The best way to prevent alopecia areata is to stay away from or avoid any trigger factors for the condition. These include: heat, sunlight, hair dye or other artificial coloring.
KAMPALA | NOW THEN DIGITAL — Alopecia areata occurs when there are fewer or less hair on parts of the body.
In this article, we discuss what alopecia areata is, how it is treated, and what signs and symptoms to look out for.
What is Alopecia Areata?
Alopecia areata is a condition that causes hair loss on parts of the body. People with alopecia areata may also develop patches of skin affected by a rash, which looks similar to those caused by shingles.
Alopecia areata can affect both men and women, although it is more common in women. In 2015, it was estimated that about 1.7 million people in the United States alone were affected.
Alopecia is not a condition that many people recognize as a medical condition until it is very severe. Those who have the condition describe it as feeling like the hair on their body is falling out by the handfuls.
Hair loss can start gradually and can occur on any part of the body that is not typically covered by hair, including the scalp, arms, legs, and toes.
The exact cause of alopecia areata is not yet known, although it is believed to be linked to certain medical conditions. These include:
- Chronic viral infection of the scalp
- Genetic conditions, such as alopecia areata caused by atopic dermatitis (eczema), hypopigmentation, and rheumatoid arthritis.
In most cases, alopecia areata is caused by an autoimmune disorder. An autoimmune disorder occurs when the body mistakenly attacks the body’s own tissues and causes the hair on the body to fall out.
This condition can be caused by an overactive immune system, such as during an infection or when the body’s own cells are attacked.
Another possibility is that chemical reactions in the body’s own immune system play a role in alopecia areata. A good example is follicular mastocytosis.
People can also develop alopecia because of trauma or injury to the hair follicles or nerves. It is possible for alopecia areata to occur after cutting, plucking, or waxing the hair on one part of the body, and it can lead to an irritated rash of the skin on the affected body part.
To diagnose alopecia areata, doctors will review medical history and ask questions about the symptoms. A physical examination will also be performed.
The physical examination will reveal that there are no abnormal, mole-like lumps, moles, or other signs of illness. However, doctors will ask about the hair loss and the rash that often accompanies alopecia areata.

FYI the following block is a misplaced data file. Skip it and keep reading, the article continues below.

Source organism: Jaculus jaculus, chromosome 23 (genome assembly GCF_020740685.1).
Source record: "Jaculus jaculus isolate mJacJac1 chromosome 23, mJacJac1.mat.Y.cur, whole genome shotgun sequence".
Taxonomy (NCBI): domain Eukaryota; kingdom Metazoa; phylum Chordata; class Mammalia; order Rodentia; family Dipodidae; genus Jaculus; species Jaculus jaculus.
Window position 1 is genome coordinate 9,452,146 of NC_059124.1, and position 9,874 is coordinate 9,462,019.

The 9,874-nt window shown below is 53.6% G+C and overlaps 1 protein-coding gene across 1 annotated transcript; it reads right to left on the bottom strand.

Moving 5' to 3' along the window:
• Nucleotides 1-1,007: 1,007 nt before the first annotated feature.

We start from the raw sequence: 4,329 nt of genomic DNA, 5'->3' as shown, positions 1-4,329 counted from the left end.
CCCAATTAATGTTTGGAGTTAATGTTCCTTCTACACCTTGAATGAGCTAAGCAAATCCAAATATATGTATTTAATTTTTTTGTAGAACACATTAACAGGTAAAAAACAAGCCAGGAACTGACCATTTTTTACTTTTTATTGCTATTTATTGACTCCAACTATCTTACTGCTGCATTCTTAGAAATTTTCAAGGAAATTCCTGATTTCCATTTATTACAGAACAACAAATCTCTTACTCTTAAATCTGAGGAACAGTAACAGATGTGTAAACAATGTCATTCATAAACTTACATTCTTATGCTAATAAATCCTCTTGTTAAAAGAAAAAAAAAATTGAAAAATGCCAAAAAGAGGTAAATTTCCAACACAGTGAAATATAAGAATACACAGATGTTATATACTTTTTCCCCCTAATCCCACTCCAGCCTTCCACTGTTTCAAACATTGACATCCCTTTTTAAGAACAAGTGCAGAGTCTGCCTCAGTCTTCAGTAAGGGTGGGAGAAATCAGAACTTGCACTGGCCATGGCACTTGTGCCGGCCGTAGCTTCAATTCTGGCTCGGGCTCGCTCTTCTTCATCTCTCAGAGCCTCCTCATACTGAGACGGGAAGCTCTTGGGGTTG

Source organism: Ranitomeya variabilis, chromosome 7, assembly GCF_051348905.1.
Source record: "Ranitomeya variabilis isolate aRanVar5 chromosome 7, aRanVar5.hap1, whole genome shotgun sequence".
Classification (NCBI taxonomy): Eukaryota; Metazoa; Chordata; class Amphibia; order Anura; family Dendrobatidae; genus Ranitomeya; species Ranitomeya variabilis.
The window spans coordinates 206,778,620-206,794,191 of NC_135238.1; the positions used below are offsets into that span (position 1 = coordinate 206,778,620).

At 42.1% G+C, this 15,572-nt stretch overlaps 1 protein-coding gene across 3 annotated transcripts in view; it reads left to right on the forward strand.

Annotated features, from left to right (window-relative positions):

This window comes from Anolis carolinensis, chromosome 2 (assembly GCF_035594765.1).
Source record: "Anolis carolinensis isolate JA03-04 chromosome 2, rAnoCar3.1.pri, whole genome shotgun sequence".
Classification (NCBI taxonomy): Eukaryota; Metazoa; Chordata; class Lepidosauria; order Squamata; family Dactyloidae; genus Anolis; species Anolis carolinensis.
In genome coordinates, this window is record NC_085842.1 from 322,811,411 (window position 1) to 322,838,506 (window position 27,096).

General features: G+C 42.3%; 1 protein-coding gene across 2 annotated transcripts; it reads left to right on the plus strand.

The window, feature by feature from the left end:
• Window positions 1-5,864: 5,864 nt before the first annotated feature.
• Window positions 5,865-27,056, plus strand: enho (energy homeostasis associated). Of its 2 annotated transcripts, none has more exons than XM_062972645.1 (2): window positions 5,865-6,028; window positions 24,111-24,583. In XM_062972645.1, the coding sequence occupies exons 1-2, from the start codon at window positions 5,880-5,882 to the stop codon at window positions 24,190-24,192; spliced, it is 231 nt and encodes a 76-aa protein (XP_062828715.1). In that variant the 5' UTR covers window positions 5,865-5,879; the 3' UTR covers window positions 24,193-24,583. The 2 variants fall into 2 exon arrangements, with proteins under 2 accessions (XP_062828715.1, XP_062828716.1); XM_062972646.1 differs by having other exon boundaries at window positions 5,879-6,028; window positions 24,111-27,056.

Doctors may also perform a detailed microscopic examination of the scalp, armpits, or other areas where hair loss has occurred. These examinations can show whether any thinning, loss, or balding is occurring.
The doctor may also ask you about hair loss on other parts of your body and draw blood to test for antibodies in your blood.
To diagnose alopecia areata caused by atopic dermatitis, doctors will do an oral swab test, where they look for the presence of atopic dermatitis antibodies in the blood.
If a doctor suspects that alopecia areata is caused by a viral infection, they will test for antibodies to viruses that cause human immunodeficiency virus (HIV).
There is no cure for alopecia areata. Treatment options for alopecia areata include:
- Using anti-inflammatory and anti-inflammatory drugs
- Removing the scab or rash that forms at the bald patches
- Hydroquinone lotion applied directly to the scalp
- Apply lotion containing an antibacterial agent, such as ketoconazole
- Topical and oral antibiotics, such as amoxycillin or clindamycin
- Steroids, such as prednisone
- Areas on the scalp that become infected may require antibiotic treatment, as well.
People with alopecia areata may not know when the condition will strike. To prevent it from occurring, avoid known trigger factors, such as:
- Excessive stress
- Getting ill
- Chemical irritants, such as some products containing lanolin, alcohol, nail polish, and other products
- Barbering, shaving, and styling, including waxing
Scars can also increase the risk of alopecia areata. People should always wear a scarf or wig in these situations.
Some of these people may also be more susceptible to alopecia areata. These include:
- A woman who has a family history of the disease
- People with a personal history of respiratory infections